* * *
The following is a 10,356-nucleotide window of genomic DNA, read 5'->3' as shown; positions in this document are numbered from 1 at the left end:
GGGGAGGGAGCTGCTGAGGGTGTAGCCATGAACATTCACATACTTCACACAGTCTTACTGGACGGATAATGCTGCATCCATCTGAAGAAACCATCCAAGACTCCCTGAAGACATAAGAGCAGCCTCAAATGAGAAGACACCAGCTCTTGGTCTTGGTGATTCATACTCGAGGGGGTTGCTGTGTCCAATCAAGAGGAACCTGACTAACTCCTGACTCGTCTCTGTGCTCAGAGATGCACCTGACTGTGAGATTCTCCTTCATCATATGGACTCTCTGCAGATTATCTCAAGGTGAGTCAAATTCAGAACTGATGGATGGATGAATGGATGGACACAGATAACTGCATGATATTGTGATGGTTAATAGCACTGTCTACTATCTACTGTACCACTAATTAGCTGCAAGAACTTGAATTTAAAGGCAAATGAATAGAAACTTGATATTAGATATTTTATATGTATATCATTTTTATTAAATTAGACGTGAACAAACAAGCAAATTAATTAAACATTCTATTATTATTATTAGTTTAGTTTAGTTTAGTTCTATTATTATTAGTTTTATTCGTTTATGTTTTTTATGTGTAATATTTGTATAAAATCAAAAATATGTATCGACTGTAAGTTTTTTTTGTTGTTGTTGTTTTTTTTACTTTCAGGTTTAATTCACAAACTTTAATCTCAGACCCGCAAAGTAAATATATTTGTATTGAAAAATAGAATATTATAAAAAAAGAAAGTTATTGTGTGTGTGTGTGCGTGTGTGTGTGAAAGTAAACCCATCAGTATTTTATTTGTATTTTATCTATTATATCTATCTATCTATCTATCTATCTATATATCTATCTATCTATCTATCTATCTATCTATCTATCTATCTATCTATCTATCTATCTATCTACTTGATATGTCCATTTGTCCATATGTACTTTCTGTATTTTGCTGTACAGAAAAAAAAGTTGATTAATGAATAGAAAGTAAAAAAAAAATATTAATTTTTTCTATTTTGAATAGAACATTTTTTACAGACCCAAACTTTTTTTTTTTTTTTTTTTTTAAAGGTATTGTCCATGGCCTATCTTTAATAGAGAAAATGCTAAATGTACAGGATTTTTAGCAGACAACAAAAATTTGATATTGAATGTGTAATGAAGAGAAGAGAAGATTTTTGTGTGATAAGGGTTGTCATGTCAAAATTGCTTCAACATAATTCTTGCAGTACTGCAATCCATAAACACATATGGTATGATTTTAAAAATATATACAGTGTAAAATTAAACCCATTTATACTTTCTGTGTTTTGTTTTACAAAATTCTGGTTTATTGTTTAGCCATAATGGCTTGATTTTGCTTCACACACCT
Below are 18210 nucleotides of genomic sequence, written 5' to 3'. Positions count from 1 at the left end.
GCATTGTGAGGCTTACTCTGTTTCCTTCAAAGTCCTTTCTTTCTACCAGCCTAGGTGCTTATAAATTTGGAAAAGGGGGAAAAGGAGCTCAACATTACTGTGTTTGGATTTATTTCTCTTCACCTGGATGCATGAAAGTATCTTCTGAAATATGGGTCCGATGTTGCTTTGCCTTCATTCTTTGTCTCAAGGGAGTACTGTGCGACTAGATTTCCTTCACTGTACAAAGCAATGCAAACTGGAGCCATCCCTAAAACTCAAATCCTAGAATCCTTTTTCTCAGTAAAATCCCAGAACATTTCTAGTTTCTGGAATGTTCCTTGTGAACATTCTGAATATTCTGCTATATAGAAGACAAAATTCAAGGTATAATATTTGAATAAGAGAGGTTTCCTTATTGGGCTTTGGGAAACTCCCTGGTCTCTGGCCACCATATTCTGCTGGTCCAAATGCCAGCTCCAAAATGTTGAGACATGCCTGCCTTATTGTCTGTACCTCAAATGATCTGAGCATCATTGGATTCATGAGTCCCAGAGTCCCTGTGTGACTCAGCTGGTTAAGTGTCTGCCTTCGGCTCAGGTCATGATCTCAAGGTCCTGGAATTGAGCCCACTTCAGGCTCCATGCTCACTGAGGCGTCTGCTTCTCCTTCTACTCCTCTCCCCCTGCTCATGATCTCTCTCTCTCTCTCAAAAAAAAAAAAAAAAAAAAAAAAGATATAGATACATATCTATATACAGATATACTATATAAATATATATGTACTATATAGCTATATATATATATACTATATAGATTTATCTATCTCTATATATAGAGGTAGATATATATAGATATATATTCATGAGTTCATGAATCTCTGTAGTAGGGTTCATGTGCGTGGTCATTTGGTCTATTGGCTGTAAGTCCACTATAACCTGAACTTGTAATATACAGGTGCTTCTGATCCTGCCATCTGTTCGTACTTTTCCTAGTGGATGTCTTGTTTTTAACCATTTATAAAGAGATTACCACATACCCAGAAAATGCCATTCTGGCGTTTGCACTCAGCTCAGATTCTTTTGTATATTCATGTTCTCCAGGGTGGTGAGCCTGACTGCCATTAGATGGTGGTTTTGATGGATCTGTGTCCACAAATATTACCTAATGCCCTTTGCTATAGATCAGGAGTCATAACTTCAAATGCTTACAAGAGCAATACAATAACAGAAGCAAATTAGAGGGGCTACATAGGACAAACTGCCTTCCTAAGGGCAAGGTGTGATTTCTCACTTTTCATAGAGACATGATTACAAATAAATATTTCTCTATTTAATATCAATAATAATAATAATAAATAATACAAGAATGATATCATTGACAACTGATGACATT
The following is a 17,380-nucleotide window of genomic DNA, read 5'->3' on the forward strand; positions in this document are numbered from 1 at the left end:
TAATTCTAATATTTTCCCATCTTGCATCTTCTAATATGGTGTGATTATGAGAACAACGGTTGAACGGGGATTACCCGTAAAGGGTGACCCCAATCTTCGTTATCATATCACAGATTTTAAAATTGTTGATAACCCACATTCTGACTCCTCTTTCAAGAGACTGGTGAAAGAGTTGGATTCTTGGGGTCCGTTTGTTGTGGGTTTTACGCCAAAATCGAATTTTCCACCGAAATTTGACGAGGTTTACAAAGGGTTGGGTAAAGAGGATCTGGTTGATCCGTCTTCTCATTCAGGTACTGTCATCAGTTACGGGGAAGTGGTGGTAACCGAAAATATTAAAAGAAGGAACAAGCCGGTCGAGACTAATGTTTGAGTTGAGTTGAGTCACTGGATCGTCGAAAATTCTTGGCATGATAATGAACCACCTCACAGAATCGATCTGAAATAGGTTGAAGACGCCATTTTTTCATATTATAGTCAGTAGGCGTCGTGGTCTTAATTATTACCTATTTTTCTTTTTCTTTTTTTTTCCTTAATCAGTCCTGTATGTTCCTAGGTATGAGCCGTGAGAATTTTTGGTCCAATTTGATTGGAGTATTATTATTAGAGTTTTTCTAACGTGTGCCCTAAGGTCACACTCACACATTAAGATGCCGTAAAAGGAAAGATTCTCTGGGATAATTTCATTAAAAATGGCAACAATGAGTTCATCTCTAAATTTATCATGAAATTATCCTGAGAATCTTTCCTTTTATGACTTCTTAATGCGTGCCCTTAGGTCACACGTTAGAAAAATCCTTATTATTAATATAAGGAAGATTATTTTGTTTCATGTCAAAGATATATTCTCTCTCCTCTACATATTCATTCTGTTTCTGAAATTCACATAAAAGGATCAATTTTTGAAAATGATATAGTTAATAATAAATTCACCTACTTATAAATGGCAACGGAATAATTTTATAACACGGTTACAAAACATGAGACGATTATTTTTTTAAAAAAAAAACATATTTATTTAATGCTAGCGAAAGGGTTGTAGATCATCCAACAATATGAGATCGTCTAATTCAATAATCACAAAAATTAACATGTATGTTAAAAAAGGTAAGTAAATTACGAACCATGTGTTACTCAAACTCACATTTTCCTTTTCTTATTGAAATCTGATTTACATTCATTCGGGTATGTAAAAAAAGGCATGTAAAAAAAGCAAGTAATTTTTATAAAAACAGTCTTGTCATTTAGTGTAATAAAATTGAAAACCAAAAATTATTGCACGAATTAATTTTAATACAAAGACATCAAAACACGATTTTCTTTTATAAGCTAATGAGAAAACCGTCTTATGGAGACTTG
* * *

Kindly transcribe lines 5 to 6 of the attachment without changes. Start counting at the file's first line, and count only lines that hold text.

The following is a 17,380-nucleotide window of genomic DNA, read 5'->3' on the forward strand; positions in this document are numbered from 1 at the left end:
TAATTCTAATATTTTCCCATCTTGCATCTTCTAATATGGTGTGATTATGAGAACAACGGTTGAACGGGGATTACCCGTAAAGGGTGACCCCAATCTTCGTTATCATATCACAGATTTTAAAATTGTTGATAACCCACATTCTGACTCCTCTTTCAAGAGACTGGTGAAAGAGTTGGATTCTTGGGGTCCGTTTGTTGTGGGTTTTACGCCAAAATCGAATTTTCCACCGAAATTTGACGAGGTTTACAAAGGGTTGGGTAAAGAGGATCTGGTTGATCCGTCTTCTCATTCAGGTACTGTCATCAGTTACGGGGAAGTGGTGGTAACCGAAAATATTAAAAGAAGGAACAAGCCGGTCGAGACTAATGTTTGAGTTGAGTTGAGTCACTGGATCGTCGAAAATTCTTGGCATGATAATGAACCACCTCACAGAATCGATCTGAAATAGGTTGAAGACGCCATTTTTTCATATTATAGTCAGTAGGCGTCGTGGTCTTAATTATTACCTATTTTTCTTTTTCTTTTTTTTTCCTTAATCAGTCCTGTATGTTCCTAGGTATGAGCCGTGAGAATTTTTGGTCCAATTTGATTGGAGTATTATTATTAGAGTTTTTCTAACGTGTGCCCTAAGGTCACACTCACACATTAAGATGCCGTAAAAGGAAAGATTCTCTGGGATAATTTCATTAAAAATGGCAACAATGAGTTCATCTCTAAATTTATCATGAAATTATCCTGAGAATCTTTCCTTTTATGACTTCTTAATGCGTGCCCTTAGGTCACACGTTAGAAAAATCCTTATTATTAATATAAGGAAGATTATTTTGTTTCATGTCAAAGATATATTCTCTCTCCTCTACATATTCATTCTGTTTCTGAAATTCACATAAAAGGATCAATTTTTGAAAATGATATAGTTAATAATAAATTCACCTACTTATAAATGGCAACGGAATAATTTTATAACACGGTTACAAAACATGAGACGATTATTTTTTTAAAAAAAAAACATATTTATTTAATGCTAGCGAAAGGGTTGTAGATCATCCAACAATATGAGATCGTCTAATTCAATAATCACAAAAATTAACATGTATGTTAAAAAAGGTAAGTAAATTACGAACCATGTGTTACTCAAACTCACATTTTCCTTTTCTTATTGAAATCTGATTTACATTCATTCGGGTATGTAAAAAAAGGCATGTAAAAAAAGCAAGTAATTTTTATAAAAACAGTCTTGTCATTTAGTGTAATAAAATTGAAAACCAAAAATTATTGCACGAATTAATTTTAATACAAAGACATCAAAACACGATTTTCTTTTATAAGCTAATGAGAAAACCGTCTTATGGAGACTTG